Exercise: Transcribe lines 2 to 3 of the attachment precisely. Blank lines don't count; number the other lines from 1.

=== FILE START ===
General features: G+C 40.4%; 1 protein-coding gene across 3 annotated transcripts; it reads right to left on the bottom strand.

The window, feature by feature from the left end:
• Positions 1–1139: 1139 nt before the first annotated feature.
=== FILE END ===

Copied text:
The window, feature by feature from the left end:
• Positions 1–1139: 1139 nt before the first annotated feature.